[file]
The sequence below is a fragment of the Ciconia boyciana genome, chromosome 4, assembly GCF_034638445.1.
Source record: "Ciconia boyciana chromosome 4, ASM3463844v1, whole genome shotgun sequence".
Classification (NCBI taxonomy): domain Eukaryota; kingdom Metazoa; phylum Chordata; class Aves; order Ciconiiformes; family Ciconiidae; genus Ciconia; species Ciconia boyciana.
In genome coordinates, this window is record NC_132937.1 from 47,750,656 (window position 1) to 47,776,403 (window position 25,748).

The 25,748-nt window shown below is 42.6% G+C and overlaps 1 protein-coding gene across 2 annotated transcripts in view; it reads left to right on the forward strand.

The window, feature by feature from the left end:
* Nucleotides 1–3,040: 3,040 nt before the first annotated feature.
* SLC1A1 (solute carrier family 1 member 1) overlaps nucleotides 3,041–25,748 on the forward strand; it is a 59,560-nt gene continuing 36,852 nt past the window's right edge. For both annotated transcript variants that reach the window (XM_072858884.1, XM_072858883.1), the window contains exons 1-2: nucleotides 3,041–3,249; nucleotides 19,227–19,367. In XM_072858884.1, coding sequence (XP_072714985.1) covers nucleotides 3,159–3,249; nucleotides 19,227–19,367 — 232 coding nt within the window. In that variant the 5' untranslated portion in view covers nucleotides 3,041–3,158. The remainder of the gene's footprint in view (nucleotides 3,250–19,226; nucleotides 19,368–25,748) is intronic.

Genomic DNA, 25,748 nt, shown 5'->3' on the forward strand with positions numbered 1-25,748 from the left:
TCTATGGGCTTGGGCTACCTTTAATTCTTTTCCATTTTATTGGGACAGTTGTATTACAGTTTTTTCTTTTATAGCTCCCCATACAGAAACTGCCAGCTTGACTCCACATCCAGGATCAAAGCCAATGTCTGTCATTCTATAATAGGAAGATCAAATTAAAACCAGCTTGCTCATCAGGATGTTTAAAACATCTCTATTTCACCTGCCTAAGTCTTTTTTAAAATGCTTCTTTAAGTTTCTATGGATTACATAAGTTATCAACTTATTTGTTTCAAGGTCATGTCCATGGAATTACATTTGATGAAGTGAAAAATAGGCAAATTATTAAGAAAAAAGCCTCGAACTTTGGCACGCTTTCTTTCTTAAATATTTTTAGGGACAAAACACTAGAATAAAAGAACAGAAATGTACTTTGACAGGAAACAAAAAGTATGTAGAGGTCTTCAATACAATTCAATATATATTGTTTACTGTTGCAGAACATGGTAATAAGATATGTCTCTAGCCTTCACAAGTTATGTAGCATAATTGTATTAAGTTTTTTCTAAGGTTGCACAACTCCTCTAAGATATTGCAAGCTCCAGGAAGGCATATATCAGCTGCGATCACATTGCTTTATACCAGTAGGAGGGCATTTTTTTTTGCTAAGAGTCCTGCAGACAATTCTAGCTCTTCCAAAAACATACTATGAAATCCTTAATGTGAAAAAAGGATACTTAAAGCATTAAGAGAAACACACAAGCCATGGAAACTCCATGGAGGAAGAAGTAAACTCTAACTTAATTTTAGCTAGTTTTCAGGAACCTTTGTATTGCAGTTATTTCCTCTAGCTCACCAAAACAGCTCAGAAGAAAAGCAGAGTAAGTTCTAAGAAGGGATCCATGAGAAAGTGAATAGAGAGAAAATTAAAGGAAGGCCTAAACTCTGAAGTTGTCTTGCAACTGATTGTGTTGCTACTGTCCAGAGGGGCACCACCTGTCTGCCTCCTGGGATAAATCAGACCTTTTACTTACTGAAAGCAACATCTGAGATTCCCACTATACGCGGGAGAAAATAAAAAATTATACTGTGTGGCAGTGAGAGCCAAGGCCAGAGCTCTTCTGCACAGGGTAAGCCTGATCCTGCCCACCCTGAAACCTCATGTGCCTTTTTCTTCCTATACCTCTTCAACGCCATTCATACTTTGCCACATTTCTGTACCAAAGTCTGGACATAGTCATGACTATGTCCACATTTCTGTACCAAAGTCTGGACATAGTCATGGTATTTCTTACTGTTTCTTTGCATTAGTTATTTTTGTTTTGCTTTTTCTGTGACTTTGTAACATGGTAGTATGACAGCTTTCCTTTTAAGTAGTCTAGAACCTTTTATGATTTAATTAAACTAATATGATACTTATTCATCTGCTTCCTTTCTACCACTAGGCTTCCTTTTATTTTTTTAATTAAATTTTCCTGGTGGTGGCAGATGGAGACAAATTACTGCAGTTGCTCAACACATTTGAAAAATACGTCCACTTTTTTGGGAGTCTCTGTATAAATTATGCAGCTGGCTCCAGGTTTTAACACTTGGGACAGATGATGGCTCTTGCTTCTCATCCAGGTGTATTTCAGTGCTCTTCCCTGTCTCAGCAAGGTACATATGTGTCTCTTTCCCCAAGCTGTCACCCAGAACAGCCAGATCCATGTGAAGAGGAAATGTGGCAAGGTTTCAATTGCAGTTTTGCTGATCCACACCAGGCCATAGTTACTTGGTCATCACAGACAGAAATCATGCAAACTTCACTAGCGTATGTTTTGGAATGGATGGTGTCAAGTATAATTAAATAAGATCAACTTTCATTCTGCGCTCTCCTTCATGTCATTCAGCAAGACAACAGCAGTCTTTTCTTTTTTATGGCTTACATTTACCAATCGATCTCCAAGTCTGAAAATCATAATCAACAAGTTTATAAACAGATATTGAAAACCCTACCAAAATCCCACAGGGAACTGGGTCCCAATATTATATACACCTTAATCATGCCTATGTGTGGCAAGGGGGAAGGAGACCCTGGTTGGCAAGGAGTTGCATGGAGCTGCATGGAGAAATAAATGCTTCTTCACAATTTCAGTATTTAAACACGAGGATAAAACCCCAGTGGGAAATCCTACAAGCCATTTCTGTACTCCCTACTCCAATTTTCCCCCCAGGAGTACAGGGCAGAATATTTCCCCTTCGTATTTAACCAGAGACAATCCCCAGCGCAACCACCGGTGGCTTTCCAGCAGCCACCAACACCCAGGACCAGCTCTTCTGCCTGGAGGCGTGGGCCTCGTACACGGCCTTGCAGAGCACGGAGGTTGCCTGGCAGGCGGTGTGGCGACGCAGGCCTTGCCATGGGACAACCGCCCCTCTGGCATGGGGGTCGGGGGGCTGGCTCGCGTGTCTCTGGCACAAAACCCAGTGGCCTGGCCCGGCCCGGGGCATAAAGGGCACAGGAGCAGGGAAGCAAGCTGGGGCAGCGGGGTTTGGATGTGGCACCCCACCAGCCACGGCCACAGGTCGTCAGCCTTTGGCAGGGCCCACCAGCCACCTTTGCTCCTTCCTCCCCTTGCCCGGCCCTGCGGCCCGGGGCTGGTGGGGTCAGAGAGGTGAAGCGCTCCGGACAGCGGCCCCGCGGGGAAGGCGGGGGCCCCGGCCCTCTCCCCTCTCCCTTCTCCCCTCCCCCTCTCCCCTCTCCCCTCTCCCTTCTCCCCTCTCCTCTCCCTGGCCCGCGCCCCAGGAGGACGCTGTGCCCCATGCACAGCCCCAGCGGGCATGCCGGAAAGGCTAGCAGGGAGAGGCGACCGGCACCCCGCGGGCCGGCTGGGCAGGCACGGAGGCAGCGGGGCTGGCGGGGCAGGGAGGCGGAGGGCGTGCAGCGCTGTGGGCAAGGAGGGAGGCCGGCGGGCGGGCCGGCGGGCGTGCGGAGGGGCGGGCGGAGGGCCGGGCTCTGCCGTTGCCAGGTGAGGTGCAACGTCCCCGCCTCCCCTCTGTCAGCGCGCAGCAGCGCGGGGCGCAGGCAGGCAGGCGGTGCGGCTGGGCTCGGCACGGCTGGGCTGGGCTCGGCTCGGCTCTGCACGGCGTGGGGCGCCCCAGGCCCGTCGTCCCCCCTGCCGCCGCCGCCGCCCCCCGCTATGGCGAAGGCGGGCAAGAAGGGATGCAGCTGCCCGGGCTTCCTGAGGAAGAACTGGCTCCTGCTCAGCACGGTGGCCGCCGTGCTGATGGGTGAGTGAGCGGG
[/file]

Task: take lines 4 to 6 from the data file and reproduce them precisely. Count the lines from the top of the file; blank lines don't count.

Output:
In genome coordinates, this window is record NC_132937.1 from 47,750,656 (window position 1) to 47,776,403 (window position 25,748).

The 25,748-nt window shown below is 42.6% G+C and overlaps 1 protein-coding gene across 2 annotated transcripts in view; it reads left to right on the forward strand.

The window, feature by feature from the left end: